The total mortality rate of children in this study was 4.1% with a high proportion (31.7%) of early mortality. Pneumonia, congestive heart failure, sepsis, meningitis, late-onset sepsis and hematological diseases were the most common causes of death in children presenting to our emergency department. A delay in presentation of more than 48 h, diarrheal diseases and shortness of breath were significantly associated with early pediatric mortality. Almost all mortality was due to preventable diseases, which can be controlled with minimum resources and quality care provision. We were unable to extract data for a significant proportion of patients due to limitations of and/or missing medical documentation. Efficient, evidence-based triage and intervention by trained ED staff may improve child mortality. Further longitudinal studies on pediatric emergency patients in the African setting are warranted.
Acquired immune deficiency syndrome
Acute respiratory disease syndrome
Congestive heart failure
Human immunodeficiency virus
Low birth weight
Pediatric emergency department
Shortness of breath
Tikur Anbessa Specialized Tertiary Hospital
World Health Organization
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The authors acknowledge TASTH for funding this study, and emergency departments and HMIS department for their cooperation. Our great gratitude goes to pediatrician Professor Khalid Aziz, Department of pediatrics University of Alberta, Canada for his proofreading and kind support.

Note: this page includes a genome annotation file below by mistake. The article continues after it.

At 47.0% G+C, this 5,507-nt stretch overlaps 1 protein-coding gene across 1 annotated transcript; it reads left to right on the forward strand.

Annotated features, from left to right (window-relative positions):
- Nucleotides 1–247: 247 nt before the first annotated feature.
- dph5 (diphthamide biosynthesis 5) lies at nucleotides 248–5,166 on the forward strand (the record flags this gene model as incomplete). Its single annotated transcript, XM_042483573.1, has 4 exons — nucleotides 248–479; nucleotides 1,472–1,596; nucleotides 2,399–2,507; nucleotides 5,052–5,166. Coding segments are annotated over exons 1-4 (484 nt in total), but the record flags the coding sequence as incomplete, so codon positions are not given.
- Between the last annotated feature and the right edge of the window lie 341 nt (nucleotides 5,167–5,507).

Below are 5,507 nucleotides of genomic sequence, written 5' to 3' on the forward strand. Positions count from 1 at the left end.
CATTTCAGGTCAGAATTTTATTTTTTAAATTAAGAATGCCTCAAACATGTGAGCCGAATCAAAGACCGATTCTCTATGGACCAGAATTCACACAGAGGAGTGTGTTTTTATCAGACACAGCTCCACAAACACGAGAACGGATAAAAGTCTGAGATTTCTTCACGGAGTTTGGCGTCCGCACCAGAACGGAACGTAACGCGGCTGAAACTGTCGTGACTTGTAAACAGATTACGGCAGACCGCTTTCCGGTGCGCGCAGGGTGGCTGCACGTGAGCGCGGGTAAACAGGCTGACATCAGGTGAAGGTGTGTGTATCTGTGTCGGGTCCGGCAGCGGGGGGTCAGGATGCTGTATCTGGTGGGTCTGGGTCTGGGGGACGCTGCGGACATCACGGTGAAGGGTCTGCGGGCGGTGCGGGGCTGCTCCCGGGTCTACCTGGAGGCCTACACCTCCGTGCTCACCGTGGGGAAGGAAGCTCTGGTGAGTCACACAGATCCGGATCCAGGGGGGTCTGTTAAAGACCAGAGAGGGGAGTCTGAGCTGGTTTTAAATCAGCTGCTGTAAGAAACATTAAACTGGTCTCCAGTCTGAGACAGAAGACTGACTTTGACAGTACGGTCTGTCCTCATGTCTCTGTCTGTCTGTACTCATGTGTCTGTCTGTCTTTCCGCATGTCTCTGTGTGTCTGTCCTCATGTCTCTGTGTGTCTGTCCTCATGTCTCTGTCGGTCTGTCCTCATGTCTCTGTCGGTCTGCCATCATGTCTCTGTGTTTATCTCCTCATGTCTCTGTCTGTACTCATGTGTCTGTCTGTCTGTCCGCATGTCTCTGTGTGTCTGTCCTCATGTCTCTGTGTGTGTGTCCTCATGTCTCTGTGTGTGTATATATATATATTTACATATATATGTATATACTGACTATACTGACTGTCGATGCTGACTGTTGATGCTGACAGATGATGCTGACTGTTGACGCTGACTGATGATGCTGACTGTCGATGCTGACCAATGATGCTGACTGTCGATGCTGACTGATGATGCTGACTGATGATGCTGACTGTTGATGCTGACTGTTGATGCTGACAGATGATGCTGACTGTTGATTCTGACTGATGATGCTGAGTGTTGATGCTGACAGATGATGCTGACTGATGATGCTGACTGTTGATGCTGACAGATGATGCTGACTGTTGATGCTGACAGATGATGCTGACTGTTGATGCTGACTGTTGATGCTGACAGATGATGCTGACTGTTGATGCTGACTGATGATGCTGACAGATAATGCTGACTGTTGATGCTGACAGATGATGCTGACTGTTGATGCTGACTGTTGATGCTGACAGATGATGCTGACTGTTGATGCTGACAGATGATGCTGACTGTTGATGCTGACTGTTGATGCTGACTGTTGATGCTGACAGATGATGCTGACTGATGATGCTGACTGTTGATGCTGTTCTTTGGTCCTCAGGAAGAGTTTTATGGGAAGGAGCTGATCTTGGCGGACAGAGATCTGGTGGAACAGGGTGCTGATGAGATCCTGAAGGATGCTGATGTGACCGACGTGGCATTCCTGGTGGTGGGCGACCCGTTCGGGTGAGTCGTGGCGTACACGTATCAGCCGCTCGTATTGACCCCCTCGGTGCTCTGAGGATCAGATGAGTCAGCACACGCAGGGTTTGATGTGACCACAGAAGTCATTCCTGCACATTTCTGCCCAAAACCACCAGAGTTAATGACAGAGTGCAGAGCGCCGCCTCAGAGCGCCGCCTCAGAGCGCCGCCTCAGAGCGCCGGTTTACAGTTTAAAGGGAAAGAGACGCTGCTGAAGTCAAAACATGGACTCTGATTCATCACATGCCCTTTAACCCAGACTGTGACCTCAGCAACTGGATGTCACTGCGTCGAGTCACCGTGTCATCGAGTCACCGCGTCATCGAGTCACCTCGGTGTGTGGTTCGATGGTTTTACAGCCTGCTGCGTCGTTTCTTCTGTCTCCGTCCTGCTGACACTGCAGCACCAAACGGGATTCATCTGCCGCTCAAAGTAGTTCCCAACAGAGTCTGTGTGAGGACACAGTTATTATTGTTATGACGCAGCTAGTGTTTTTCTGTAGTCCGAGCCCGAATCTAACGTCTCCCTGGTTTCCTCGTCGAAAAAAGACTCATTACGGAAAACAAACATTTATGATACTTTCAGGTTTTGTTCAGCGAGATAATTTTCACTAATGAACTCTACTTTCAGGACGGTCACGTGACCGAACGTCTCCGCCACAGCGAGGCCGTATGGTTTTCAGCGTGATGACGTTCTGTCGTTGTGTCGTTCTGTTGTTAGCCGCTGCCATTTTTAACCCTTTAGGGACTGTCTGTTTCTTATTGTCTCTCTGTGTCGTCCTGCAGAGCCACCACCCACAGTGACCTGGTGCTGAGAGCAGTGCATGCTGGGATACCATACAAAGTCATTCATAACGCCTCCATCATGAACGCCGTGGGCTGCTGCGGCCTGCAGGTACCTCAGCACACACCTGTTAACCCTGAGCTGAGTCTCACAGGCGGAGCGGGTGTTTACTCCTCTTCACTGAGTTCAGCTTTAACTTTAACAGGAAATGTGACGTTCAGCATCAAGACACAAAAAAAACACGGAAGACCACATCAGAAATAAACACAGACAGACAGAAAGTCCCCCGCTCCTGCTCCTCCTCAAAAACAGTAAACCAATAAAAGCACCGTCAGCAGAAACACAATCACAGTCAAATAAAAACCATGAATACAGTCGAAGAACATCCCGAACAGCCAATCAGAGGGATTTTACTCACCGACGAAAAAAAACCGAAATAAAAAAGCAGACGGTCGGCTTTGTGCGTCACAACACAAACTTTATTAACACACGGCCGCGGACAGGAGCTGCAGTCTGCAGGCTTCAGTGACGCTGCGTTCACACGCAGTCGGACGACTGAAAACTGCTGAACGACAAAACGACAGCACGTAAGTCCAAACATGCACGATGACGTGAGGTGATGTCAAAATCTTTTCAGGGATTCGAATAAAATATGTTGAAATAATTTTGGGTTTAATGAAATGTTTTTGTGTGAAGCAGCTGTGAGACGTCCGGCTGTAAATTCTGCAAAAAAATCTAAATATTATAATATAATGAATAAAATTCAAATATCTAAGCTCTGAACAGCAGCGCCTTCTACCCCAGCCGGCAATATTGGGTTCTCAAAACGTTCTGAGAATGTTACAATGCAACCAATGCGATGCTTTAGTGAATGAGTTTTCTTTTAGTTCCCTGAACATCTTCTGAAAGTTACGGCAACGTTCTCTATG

This research work is funded by Addis Ababa University.
Availability of data and materials
The datasets used and/or analyzed during the current study are available from the corresponding author on reasonable request.
Ethics approval and consent to participate
Ethical clearance and approval were obtained from the Ethical Committee of the Department of Emergency Medicine, College of Health Science, School of Medicine, Addis-Ababa University. Official letter was obtained from the Department of Emergency Medicine to the clinical director of TASTH. The ethical approval was received from the ethical committee for verbal consent from pediatric emergency department and Card Room staff before joining the study. Confidentiality was maintained in each level of the response. In view of the retrospective nature of this study and the secondary use of data from the health management information system database, study participant and family member consent was waived.
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Jofiro, G., Jemal, K., Beza, L. et al. Prevalence and associated factors of pediatric emergency mortality at Tikur Anbessa specialized tertiary hospital: a 5 year retrospective case review study. BMC Pediatr 18, 316 (2018). https://doi.org/10.1186/s12887-018-1287-4
- Pediatrics mortality
- Emergency department